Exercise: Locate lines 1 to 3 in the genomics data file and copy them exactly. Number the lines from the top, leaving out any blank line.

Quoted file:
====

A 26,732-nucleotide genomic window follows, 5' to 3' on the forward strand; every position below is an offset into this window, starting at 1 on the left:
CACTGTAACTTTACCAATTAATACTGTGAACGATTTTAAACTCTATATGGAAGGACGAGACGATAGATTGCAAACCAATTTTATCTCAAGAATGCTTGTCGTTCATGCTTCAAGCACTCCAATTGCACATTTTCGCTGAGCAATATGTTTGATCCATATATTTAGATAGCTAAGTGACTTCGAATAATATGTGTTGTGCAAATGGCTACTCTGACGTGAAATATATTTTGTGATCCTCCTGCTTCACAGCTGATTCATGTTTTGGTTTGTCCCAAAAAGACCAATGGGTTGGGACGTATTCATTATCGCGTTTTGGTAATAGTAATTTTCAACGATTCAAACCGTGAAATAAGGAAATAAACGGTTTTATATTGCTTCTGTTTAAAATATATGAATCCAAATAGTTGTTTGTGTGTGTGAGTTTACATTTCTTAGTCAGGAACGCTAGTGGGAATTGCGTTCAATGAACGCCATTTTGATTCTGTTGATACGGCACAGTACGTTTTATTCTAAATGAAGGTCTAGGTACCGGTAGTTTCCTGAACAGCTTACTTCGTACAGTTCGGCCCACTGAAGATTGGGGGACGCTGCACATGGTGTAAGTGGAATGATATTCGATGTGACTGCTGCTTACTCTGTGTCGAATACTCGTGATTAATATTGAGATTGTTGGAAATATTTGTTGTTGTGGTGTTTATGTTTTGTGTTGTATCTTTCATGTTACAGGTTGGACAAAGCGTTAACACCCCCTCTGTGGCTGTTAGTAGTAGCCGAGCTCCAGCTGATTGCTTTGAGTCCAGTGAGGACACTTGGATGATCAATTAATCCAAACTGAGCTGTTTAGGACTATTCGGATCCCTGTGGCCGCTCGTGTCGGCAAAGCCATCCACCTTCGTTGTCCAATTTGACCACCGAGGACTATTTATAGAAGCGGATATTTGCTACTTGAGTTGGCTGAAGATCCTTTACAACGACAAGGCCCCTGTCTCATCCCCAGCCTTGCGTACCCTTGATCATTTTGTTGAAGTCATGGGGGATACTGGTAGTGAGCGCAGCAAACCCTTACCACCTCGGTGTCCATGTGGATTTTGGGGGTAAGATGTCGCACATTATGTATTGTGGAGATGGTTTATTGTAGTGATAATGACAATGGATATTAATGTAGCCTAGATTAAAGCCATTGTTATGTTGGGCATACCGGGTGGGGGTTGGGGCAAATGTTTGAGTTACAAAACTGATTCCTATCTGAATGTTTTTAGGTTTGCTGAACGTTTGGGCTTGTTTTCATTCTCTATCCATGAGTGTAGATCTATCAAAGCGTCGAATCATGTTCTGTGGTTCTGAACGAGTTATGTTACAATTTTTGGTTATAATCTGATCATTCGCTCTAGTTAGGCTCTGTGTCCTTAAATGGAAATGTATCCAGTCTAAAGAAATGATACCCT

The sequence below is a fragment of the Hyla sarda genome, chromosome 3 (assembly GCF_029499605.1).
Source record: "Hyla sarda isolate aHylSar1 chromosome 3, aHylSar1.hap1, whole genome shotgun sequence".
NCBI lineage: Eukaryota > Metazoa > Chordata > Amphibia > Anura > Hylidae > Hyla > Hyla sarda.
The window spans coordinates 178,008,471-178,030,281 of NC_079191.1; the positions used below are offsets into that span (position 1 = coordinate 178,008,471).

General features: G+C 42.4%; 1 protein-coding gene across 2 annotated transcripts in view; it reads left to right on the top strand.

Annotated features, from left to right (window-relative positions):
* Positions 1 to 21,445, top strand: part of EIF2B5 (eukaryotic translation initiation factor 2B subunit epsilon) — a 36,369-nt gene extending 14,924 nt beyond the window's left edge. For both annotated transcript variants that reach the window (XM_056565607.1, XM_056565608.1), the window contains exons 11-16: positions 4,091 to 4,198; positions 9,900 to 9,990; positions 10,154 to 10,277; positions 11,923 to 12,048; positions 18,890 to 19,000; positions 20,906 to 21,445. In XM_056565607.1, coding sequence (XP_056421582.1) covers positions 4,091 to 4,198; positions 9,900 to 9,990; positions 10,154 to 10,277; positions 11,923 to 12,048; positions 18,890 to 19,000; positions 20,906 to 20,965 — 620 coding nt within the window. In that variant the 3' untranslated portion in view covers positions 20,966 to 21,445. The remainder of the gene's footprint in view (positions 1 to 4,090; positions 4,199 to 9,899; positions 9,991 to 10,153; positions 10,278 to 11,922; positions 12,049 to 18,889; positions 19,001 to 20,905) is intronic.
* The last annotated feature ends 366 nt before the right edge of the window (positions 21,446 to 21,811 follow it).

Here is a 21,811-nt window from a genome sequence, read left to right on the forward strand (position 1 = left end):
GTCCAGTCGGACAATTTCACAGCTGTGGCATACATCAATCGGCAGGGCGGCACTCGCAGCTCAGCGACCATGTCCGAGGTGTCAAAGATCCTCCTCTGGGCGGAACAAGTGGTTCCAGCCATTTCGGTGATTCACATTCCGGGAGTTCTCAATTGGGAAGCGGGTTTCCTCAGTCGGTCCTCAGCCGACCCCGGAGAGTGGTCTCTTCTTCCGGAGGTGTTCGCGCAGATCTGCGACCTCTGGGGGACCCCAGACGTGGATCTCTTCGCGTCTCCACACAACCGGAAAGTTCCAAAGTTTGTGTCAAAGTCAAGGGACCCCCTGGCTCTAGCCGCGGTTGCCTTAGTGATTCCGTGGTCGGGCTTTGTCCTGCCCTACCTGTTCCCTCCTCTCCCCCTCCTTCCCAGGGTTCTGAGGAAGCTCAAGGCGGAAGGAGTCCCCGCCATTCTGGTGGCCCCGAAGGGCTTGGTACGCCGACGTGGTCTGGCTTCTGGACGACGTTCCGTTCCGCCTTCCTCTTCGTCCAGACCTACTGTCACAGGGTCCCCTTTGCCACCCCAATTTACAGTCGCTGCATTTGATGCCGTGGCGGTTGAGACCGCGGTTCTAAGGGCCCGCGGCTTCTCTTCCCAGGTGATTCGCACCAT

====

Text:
A 26,732-nucleotide genomic window follows, 5' to 3' on the forward strand; every position below is an offset into this window, starting at 1 on the left:
CACTGTAACTTTACCAATTAATACTGTGAACGATTTTAAACTCTATATGGAAGGACGAGACGATAGATTGCAAACCAATTTTATCTCAAGAATGCTTGTCGTTCATGCTTCAAGCACTCCAATTGCACATTTTCGCTGAGCAATATGTTTGATCCATATATTTAGATAGCTAAGTGACTTCGAATAATATGTGTTGTGCAAATGGCTACTCTGACGTGAAATATATTTTGTGATCCTCCTGCTTCACAGCTGATTCATGTTTTGGTTTGTCCCAAAAAGACCAATGGGTTGGGACGTATTCATTATCGCGTTTTGGTAATAGTAATTTTCAACGATTCAAACCGTGAAATAAGGAAATAAACGGTTTTATATTGCTTCTGTTTAAAATATATGAATCCAAATAGTTGTTTGTGTGTGTGAGTTTACATTTCTTAGTCAGGAACGCTAGTGGGAATTGCGTTCAATGAACGCCATTTTGATTCTGTTGATACGGCACAGTACGTTTTATTCTAAATGAAGGTCTAGGTACCGGTAGTTTCCTGAACAGCTTACTTCGTACAGTTCGGCCCACTGAAGATTGGGGGACGCTGCACATGGTGTAAGTGGAATGATATTCGATGTGACTGCTGCTTACTCTGTGTCGAATACTCGTGATTAATATTGAGATTGTTGGAAATATTTGTTGTTGTGGTGTTTATGTTTTGTGTTGTATCTTTCATGTTACAGGTTGGACAAAGCGTTAACACCCCCTCTGTGGCTGTTAGTAGTAGCCGAGCTCCAGCTGATTGCTTTGAGTCCAGTGAGGACACTTGGATGATCAATTAATCCAAACTGAGCTGTTTAGGACTATTCGGATCCCTGTGGCCGCTCGTGTCGGCAAAGCCATCCACCTTCGTTGTCCAATTTGACCACCGAGGACTATTTATAGAAGCGGATATTTGCTACTTGAGTTGGCTGAAGATCCTTTACAACGACAAGGCCCCTGTCTCATCCCCAGCCTTGCGTACCCTTGATCATTTTGTTGAAGTCATGGGGGATACTGGTAGTGAGCGCAGCAAACCCTTACCACCTCGGTGTCCATGTGGATTTTGGGGGTAAGATGTCGCACATTATGTATTGTGGAGATGGTTTATTGTAGTGATAATGACAATGGATATTAATGTAGCCTAGATTAAAGCCATTGTTATGTTGGGCATACCGGGTGGGGGTTGGGGCAAATGTTTGAGTTACAAAACTGATTCCTATCTGAATGTTTTTAGGTTTGCTGAACGTTTGGGCTTGTTTTCATTCTCTATCCATGAGTGTAGATCTATCAAAGCGTCGAATCATGTTCTGTGGTTCTGAACGAGTTATGTTACAATTTTTGGTTATAATCTGATCATTCGCTCTAGTTAGGCTCTGTGTCCTTAAATGGAAATGTATCCAGTCTAAAGAAATGATACCCT

The sequence below is a fragment of the Hyla sarda genome, chromosome 3 (assembly GCF_029499605.1).